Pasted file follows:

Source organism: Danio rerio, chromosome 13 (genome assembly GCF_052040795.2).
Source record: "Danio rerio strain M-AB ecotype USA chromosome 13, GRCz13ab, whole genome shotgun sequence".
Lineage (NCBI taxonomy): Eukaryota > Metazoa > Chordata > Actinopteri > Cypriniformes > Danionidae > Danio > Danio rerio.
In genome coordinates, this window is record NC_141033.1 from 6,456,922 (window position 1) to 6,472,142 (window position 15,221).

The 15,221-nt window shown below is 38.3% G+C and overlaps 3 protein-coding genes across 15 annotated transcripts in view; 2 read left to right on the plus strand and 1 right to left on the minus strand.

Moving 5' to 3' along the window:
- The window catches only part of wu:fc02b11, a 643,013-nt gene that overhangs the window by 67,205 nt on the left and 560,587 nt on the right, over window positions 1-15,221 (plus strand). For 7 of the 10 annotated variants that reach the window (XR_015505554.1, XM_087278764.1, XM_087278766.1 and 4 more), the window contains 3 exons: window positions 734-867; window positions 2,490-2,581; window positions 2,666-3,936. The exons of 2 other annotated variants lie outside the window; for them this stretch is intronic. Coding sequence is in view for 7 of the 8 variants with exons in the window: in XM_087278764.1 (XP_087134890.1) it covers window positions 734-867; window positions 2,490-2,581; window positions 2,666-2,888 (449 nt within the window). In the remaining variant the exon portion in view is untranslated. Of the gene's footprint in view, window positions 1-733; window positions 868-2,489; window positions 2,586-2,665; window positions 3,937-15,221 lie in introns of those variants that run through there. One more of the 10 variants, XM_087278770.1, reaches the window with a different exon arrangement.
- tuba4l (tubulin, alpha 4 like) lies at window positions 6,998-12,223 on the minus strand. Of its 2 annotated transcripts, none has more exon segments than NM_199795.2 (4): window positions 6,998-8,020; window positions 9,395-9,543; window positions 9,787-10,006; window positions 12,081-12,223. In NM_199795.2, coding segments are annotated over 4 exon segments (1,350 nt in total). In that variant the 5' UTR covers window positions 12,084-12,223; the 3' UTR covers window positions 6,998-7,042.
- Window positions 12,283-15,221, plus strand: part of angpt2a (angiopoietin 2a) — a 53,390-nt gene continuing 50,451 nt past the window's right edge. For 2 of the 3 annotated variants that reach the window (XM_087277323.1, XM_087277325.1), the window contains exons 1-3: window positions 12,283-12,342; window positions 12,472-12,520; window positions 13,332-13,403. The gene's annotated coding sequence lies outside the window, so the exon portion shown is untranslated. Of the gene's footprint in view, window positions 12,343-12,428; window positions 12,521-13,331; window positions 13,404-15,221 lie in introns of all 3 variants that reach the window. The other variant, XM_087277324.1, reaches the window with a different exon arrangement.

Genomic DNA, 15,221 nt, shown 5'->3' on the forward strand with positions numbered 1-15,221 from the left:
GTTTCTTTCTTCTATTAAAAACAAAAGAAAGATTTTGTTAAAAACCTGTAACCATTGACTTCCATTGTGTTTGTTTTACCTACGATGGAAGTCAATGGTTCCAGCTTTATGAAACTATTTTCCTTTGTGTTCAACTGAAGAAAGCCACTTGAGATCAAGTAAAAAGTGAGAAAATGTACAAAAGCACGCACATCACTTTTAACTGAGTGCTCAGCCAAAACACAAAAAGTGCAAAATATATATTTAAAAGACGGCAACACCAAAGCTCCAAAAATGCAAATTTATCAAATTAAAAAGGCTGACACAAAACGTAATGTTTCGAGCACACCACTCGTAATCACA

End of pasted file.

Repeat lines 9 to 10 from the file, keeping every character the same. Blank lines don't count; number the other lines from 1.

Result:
- Window positions 12,283-15,221, plus strand: part of angpt2a (angiopoietin 2a) — a 53,390-nt gene continuing 50,451 nt past the window's right edge. For 2 of the 3 annotated variants that reach the window (XM_087277323.1, XM_087277325.1), the window contains exons 1-3: window positions 12,283-12,342; window positions 12,472-12,520; window positions 13,332-13,403. The gene's annotated coding sequence lies outside the window, so the exon portion shown is untranslated. Of the gene's footprint in view, window positions 12,343-12,428; window positions 12,521-13,331; window positions 13,404-15,221 lie in introns of all 3 variants that reach the window. The other variant, XM_087277324.1, reaches the window with a different exon arrangement.

Genomic DNA, 15,221 nt, shown 5'->3' on the forward strand with positions numbered 1-15,221 from the left: